Part of the Citizen Science Association Conference, March 13-17, 2019. 3:35pm RCC 302A Impacts of the Candid Critters Project on Volunteers’ Wildlife related Beliefs, Attitudes, and Behaviors » Charmaine Pedrozo, Lincoln Larson, Caren Cooper, Stephanie Schuttler, Roland Kays, Ann May
A plethora of research studies show that citizen science projects have successfully advanced scientific knowledge from local to global scales. However, despite these scientific contributions, there is not much research studying the outcomes of participation for volunteers. What do volunteers get out of participating in citizen science projects? Does participation in a project impact the volunteers’ beliefs, attitudes, and behaviors, perhaps leading to positive conservation outcomes? To answer these questions, we studied volunteers in the Candid Critters citizen science project.
The North Carolina Candid Critters (CC) is a project sponsored by the NC Wildlife Resources Commission and conducted by a team at the NC Museum of Natural Sciences. It is a sub-project of eMammal, which uses camera trapping as a tool to generate scientific data on mammal habitat use and movement patterns while engaging the public in wildlife research. Volunteers are trained how to set up a camera trap and share the photos in the eMammal online database that researchers and other volunteers can view. Although eMammal is a global project, CC is specifically designed to focus on mammals in the state of North Carolina.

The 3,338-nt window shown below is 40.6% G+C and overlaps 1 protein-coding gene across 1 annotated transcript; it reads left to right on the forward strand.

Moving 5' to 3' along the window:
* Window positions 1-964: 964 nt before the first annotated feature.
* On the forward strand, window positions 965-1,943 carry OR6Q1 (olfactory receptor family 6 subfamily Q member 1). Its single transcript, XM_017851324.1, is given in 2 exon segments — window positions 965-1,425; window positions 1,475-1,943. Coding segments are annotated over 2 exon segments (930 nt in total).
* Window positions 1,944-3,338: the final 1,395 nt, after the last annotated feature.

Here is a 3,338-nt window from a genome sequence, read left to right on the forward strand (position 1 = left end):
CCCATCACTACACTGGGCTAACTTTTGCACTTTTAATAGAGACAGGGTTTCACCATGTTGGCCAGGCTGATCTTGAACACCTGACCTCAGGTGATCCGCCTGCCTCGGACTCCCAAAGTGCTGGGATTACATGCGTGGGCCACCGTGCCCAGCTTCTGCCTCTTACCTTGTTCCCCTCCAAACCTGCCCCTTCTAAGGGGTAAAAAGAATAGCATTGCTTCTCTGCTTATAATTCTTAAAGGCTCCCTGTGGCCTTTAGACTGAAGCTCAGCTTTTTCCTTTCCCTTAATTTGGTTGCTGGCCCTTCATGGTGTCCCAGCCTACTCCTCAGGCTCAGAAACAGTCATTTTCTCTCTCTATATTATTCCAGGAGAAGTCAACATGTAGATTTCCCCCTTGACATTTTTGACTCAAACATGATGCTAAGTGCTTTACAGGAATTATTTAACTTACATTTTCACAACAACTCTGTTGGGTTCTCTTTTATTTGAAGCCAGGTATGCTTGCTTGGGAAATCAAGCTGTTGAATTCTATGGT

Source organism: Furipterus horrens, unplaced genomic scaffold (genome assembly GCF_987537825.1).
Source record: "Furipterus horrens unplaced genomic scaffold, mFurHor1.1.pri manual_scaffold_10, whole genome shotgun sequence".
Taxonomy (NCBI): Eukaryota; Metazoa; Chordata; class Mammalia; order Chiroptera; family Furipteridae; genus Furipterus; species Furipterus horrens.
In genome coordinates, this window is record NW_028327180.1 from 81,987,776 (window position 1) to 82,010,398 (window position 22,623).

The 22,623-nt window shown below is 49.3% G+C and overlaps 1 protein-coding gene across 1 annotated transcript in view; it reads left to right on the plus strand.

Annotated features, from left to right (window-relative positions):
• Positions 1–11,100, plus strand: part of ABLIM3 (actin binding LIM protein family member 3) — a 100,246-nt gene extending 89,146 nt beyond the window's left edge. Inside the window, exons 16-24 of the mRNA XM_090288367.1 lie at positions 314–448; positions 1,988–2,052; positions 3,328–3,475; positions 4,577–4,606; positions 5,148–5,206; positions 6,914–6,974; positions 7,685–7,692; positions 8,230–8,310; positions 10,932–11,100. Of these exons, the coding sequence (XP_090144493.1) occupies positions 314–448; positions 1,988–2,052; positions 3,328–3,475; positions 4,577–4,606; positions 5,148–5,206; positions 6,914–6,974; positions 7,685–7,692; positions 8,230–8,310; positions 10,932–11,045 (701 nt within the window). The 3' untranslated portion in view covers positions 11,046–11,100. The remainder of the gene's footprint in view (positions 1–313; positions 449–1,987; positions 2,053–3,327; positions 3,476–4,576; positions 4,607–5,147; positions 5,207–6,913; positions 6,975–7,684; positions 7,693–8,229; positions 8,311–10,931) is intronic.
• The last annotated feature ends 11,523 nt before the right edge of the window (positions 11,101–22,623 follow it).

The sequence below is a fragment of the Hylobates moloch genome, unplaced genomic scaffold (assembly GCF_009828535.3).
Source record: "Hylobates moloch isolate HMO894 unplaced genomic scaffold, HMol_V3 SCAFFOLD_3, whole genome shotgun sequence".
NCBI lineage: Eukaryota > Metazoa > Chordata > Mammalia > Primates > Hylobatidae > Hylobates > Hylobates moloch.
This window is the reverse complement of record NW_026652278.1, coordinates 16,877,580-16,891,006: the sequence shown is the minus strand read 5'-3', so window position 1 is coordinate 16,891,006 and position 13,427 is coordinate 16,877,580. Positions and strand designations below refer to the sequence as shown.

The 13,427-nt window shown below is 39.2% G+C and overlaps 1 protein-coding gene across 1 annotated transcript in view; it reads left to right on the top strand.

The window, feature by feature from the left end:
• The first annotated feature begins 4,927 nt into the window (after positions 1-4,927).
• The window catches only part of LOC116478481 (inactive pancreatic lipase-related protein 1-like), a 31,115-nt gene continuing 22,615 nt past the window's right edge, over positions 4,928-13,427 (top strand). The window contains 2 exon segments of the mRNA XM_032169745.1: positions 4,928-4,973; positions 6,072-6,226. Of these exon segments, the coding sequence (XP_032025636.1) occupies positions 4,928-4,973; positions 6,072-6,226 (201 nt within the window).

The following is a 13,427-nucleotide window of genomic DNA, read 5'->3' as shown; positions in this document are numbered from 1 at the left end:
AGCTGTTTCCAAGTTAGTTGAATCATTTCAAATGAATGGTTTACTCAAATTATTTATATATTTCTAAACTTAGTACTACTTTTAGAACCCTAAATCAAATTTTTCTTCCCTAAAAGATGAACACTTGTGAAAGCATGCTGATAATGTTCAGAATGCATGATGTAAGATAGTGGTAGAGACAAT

We created a survey instrument focused on outcome variables that might be impacted by CC participation: wildlife-related beliefs (e.g., wildlife value orientations), affective factors (e.g., emotions towards wildlife, connection to nature), and wildlife-related behaviors (e.g., wildlife conservation behaviors). First, we surveyed newly registered participants from November 2017 to May 2018 (Cohort 1). After registering for the project, the volunteers were given the opportunity to complete the pre-project survey. Then, they moved on to complete the CC training and proceed with camera deployment. A few months later in August and September 2018, individuals in Cohort 1 were asked to complete a post-project survey. Volunteers who deployed a camera as part of CC were assigned to the treatment group (n=89); on the other hand, individuals who registered but never deployed a camera was assigned to the control group (n=77). As CC is still ongoing, we will also conduct a second round of pre and post surveys with volunteers who register from June to December 2018 (Cohort 2). This presentation will highlight key findings from both cohorts, illustrating the ways in which different levels and type of engagement with CC influenced the volunteers’ wildlife-related beliefs, attitudes, and behaviors. Result should help illuminate the capacity of citizen science to generate positive outcomes for volunteers themselves, not just scientists and managers.
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